Incumbent retail banks who have not yet developed a progressive digital strategy face significant cost pressures in the coming years, according to industry panellists in an online event today.
“Look at Facebook, Google, Amazon and so on who have been constantly updating their technology over years and years, and they haven’t developed legacy technology because they don’t develop technology in a legacy way,” said Jason Maude, chief technology advocate at Starling Bank. “Their real differentiator is not their technology – it’s their culture.”
The panel was part of the MoneyNext Summit Online.
Starling’s mobile-only, cloud-based model has disrupted the current account market, said Maude, along with other digital-first challengers.
While the pandemic has changed economic circumstances for most industries, the total number of UK-based current account switches totalled nearly 100,000 in the second quarter of this year, according to Pay.UK.
Digital banks have tried to adopt strategies akin to the big tech players said Maude, with many attempting to move quickly while maintaining reliability and security.
“The barrier to doing that in other big legacy players is the fact that they have themselves set up to do these things in a very human intensive manner,” he said.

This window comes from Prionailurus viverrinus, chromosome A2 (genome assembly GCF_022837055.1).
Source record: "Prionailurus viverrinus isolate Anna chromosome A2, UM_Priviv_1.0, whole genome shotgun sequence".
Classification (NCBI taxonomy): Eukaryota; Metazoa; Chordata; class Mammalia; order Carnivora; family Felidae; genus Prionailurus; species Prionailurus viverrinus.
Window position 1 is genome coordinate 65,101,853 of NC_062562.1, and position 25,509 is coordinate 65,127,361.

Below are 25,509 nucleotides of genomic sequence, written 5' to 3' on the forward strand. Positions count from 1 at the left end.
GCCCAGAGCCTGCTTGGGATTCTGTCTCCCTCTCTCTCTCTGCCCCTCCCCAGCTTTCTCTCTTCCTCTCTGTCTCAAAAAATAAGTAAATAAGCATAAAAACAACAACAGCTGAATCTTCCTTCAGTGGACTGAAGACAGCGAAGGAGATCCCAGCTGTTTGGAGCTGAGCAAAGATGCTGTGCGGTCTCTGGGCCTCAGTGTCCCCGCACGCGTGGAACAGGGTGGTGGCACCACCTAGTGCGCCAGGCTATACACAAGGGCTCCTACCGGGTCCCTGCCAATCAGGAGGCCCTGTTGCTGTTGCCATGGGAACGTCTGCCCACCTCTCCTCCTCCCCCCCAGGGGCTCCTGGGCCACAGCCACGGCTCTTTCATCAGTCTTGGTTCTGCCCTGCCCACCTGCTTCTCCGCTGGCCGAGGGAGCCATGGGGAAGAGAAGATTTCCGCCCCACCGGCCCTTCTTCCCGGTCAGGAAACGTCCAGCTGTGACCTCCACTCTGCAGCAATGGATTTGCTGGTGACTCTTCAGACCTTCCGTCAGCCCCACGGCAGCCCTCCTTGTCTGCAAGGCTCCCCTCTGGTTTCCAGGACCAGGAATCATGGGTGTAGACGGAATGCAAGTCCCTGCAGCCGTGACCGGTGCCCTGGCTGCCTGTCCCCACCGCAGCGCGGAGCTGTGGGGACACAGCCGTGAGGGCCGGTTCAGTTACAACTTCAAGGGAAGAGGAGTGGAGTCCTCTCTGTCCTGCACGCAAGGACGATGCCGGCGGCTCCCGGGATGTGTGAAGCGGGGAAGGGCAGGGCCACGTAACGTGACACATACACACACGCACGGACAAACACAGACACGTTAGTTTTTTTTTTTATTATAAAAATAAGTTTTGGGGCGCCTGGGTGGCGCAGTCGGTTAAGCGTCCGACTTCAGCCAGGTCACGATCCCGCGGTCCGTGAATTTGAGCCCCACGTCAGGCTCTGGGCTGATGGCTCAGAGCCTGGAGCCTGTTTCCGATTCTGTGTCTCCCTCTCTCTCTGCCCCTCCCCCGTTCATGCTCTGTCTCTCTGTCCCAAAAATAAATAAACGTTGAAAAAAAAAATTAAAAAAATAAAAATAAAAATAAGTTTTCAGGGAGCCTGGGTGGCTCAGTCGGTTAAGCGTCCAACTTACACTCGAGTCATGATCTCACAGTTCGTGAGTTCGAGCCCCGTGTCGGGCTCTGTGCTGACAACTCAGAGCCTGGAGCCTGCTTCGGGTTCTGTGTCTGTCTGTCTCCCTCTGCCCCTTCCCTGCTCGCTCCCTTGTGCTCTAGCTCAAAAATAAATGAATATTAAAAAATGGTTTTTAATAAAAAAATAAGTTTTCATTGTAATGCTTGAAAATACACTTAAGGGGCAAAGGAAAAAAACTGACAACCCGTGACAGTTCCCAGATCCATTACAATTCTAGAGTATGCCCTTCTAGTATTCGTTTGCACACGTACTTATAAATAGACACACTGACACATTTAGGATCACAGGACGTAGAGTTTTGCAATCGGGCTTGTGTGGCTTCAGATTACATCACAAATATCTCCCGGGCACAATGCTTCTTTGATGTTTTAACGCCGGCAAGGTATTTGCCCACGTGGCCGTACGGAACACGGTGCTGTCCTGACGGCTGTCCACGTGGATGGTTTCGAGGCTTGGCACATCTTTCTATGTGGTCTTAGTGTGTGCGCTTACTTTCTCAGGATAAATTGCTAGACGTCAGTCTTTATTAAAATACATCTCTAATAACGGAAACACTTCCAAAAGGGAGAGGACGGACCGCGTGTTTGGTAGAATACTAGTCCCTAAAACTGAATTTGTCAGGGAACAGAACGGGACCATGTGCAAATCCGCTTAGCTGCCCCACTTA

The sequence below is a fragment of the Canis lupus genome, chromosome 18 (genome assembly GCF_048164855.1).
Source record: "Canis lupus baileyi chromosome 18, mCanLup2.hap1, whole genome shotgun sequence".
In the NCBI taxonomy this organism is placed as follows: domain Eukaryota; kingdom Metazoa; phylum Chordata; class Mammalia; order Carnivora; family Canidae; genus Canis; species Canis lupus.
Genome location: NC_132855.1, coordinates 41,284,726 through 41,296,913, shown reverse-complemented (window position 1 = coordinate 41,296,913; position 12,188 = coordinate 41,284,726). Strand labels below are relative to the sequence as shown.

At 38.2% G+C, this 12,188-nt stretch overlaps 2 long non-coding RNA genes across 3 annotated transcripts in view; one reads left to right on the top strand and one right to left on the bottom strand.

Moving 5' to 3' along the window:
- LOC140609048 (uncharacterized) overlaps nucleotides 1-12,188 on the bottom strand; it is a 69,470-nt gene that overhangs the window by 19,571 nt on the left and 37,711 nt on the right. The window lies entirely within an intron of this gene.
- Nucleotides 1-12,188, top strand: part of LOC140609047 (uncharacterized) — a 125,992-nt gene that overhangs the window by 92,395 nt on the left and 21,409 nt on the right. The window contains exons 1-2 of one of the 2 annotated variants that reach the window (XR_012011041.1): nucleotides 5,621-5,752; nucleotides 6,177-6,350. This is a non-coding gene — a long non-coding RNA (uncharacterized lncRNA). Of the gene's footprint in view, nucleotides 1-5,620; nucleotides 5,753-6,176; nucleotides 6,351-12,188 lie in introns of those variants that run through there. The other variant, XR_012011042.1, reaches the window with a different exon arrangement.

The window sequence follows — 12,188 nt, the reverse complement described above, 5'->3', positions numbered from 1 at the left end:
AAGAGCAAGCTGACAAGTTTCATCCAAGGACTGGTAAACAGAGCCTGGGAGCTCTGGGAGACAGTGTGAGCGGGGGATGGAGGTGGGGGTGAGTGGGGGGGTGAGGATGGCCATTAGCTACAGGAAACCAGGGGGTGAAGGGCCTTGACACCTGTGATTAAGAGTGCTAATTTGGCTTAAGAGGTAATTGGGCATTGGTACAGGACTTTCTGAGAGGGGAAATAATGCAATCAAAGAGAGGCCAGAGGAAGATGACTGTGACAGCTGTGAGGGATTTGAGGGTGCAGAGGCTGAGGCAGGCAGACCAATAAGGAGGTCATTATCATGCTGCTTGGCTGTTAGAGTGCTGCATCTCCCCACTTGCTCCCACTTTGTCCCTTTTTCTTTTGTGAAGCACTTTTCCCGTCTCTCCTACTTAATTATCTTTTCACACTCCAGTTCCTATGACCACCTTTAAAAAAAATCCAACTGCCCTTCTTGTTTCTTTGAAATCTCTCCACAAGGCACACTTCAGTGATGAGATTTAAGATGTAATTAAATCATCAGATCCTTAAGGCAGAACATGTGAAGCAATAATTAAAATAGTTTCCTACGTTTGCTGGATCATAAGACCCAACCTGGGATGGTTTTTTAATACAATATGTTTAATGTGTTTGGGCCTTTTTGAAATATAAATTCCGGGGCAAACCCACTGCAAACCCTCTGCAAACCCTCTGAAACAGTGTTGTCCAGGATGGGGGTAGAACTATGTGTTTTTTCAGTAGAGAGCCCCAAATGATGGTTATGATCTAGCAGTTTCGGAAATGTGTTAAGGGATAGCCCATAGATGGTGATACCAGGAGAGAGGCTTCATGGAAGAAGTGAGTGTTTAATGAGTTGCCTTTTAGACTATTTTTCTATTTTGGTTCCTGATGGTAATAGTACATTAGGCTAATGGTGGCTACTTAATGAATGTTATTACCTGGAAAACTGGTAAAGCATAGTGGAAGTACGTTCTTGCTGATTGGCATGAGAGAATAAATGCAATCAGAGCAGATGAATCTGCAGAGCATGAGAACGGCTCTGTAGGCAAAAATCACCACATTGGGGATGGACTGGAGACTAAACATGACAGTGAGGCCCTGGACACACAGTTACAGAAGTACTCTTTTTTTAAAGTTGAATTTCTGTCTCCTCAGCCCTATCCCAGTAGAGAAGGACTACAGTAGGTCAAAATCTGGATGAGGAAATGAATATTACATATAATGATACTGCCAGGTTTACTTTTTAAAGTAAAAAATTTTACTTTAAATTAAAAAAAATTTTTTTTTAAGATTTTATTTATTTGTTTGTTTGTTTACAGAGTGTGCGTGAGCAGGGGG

“So they need a lot of humans to manage and develop projects and processes. The problem is if they do switch to doing things in a much more agile and lean way, they will find that they don’t need all of those people who manage all those people and projects as much – which worries those people, and puts a bit of a break on those people.”
Also on the panel, Railsbank CEO Nigel Verdon said pressure on cost income ratios and the reality of a negative interest rate environment “for the next twenty years”, is going to place significant tension on slow moving incumbents.
Verdon pointed to a Gartner report published in 2018 that suggests “heritage” or incumbent banks and financial institutions will be out of business by the end of this decade.
"Reconfiguring the industry cohesively to actually work together rather than everybody trying to be a digital bank and make the wonderful mistakes that some have – like NatWest with their Bo product – we need to be wary of throwing £100m down the drain for 11,000 customers.
“The challenge we need to work to as an industry is we can’t have fintech versus banks, it needs to be old world and new world working together to deliver good value.”
“We need to figure out how to fix the cost issue,” said Verdon.
Maude went on to argue that banks need to find ways to change culture without negatively impacting the customer experience or making immediate wholesale internal changes.
“They need to change their mindset about how to relate to technology whilst not having to go through sudden and painful restructuring of their employee base in a way that they can manage to lower their costs while still maintaining what they give to their customers,” he said.